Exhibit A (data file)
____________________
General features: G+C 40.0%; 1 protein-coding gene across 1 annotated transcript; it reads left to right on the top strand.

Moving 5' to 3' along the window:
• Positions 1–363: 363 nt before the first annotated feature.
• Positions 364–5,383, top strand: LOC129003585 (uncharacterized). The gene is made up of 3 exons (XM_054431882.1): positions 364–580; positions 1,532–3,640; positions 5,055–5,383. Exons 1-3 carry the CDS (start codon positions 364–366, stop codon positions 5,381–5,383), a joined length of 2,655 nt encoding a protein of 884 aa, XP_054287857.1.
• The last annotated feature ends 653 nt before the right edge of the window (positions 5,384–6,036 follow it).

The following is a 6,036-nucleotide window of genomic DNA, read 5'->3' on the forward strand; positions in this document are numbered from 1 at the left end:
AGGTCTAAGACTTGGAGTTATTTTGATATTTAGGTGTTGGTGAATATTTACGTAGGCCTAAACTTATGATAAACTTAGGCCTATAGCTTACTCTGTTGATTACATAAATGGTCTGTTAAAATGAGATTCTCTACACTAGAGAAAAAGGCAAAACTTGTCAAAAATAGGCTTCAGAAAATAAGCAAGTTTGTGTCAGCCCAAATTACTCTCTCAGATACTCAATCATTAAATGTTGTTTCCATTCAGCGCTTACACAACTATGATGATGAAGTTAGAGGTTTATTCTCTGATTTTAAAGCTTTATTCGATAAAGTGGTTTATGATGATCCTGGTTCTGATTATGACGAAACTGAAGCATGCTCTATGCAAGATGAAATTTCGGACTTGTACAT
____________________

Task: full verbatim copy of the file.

General features: G+C 40.0%; 1 protein-coding gene across 1 annotated transcript; it reads left to right on the top strand.

Moving 5' to 3' along the window:
• Positions 1–363: 363 nt before the first annotated feature.
• Positions 364–5,383, top strand: LOC129003585 (uncharacterized). The gene is made up of 3 exons (XM_054431882.1): positions 364–580; positions 1,532–3,640; positions 5,055–5,383. Exons 1-3 carry the CDS (start codon positions 364–366, stop codon positions 5,381–5,383), a joined length of 2,655 nt encoding a protein of 884 aa, XP_054287857.1.
• The last annotated feature ends 653 nt before the right edge of the window (positions 5,384–6,036 follow it).

The following is a 6,036-nucleotide window of genomic DNA, read 5'->3' on the forward strand; positions in this document are numbered from 1 at the left end:
AGGTCTAAGACTTGGAGTTATTTTGATATTTAGGTGTTGGTGAATATTTACGTAGGCCTAAACTTATGATAAACTTAGGCCTATAGCTTACTCTGTTGATTACATAAATGGTCTGTTAAAATGAGATTCTCTACACTAGAGAAAAAGGCAAAACTTGTCAAAAATAGGCTTCAGAAAATAAGCAAGTTTGTGTCAGCCCAAATTACTCTCTCAGATACTCAATCATTAAATGTTGTTTCCATTCAGCGCTTACACAACTATGATGATGAAGTTAGAGGTTTATTCTCTGATTTTAAAGCTTTATTCGATAAAGTGGTTTATGATGATCCTGGTTCTGATTATGACGAAACTGAAGCATGCTCTATGCAAGATGAAATTTCGGACTTGTACAT